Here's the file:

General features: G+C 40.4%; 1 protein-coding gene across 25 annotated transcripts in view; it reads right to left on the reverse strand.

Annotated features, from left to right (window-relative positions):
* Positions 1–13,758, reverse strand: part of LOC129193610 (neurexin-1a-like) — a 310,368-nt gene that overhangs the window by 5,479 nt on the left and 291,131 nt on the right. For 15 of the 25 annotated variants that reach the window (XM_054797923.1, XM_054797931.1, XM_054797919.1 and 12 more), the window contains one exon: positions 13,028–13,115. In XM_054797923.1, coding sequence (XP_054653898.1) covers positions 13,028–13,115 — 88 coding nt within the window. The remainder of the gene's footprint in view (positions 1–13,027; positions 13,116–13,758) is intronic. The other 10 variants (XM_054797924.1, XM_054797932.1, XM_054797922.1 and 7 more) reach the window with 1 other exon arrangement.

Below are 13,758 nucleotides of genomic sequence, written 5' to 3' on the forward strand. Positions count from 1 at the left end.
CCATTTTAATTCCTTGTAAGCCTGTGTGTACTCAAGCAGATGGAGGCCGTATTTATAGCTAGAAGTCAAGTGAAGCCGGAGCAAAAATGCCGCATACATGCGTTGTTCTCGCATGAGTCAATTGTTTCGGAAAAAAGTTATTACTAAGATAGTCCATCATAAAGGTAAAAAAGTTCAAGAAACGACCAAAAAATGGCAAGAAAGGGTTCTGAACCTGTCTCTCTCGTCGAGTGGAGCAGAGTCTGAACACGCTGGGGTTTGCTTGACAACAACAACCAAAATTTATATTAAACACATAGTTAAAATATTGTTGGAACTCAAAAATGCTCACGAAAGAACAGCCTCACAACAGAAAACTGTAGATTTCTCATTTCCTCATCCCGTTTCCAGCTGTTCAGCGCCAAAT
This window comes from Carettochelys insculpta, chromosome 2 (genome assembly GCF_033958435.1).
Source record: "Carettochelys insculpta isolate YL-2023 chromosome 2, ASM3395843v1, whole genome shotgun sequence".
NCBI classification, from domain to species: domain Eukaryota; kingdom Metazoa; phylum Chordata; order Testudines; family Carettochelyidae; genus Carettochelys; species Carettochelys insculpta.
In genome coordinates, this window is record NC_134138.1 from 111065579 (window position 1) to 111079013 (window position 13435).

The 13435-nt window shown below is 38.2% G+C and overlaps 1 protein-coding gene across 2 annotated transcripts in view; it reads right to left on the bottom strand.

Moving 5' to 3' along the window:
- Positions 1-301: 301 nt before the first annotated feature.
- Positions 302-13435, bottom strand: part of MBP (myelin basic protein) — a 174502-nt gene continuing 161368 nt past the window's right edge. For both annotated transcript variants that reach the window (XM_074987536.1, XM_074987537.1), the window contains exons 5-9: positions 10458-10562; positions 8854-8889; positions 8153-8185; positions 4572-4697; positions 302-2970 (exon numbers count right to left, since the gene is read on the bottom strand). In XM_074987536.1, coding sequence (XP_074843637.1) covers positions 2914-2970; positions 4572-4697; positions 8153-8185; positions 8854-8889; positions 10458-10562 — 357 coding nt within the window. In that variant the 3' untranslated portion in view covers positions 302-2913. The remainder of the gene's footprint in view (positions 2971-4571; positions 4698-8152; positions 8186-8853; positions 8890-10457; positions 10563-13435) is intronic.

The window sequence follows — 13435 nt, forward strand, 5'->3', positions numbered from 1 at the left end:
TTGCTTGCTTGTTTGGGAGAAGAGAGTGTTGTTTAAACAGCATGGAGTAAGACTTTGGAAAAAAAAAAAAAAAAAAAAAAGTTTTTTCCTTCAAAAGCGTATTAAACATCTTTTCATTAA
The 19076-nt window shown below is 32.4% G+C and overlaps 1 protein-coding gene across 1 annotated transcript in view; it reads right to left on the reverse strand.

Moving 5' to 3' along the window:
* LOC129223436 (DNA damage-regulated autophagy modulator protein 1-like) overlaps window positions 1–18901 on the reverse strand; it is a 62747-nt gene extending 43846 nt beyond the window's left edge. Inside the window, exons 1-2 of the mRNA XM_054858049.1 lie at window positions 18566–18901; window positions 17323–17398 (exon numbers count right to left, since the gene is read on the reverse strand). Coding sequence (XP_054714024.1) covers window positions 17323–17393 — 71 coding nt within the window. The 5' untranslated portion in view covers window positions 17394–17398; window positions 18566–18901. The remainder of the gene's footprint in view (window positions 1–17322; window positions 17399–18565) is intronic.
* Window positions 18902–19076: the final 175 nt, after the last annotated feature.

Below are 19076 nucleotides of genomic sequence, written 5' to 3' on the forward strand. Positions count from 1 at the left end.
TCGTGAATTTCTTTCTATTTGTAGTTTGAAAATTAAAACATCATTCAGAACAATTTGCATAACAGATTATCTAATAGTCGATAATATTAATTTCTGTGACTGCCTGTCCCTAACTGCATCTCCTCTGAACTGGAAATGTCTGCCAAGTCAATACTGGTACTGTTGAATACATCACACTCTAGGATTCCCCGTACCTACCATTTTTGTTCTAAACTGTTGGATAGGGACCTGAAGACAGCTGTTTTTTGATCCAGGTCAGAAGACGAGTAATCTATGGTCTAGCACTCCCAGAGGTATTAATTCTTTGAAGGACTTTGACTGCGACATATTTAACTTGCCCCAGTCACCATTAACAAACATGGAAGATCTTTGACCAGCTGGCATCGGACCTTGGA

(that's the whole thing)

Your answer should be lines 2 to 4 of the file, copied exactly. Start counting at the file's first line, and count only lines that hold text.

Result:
Annotated features, from left to right (window-relative positions):
* Positions 1–13,758, reverse strand: part of LOC129193610 (neurexin-1a-like) — a 310,368-nt gene that overhangs the window by 5,479 nt on the left and 291,131 nt on the right. For 15 of the 25 annotated variants that reach the window (XM_054797923.1, XM_054797931.1, XM_054797919.1 and 12 more), the window contains one exon: positions 13,028–13,115. In XM_054797923.1, coding sequence (XP_054653898.1) covers positions 13,028–13,115 — 88 coding nt within the window. The remainder of the gene's footprint in view (positions 1–13,027; positions 13,116–13,758) is intronic. The other 10 variants (XM_054797924.1, XM_054797932.1, XM_054797922.1 and 7 more) reach the window with 1 other exon arrangement.

Below are 13,758 nucleotides of genomic sequence, written 5' to 3' on the forward strand. Positions count from 1 at the left end.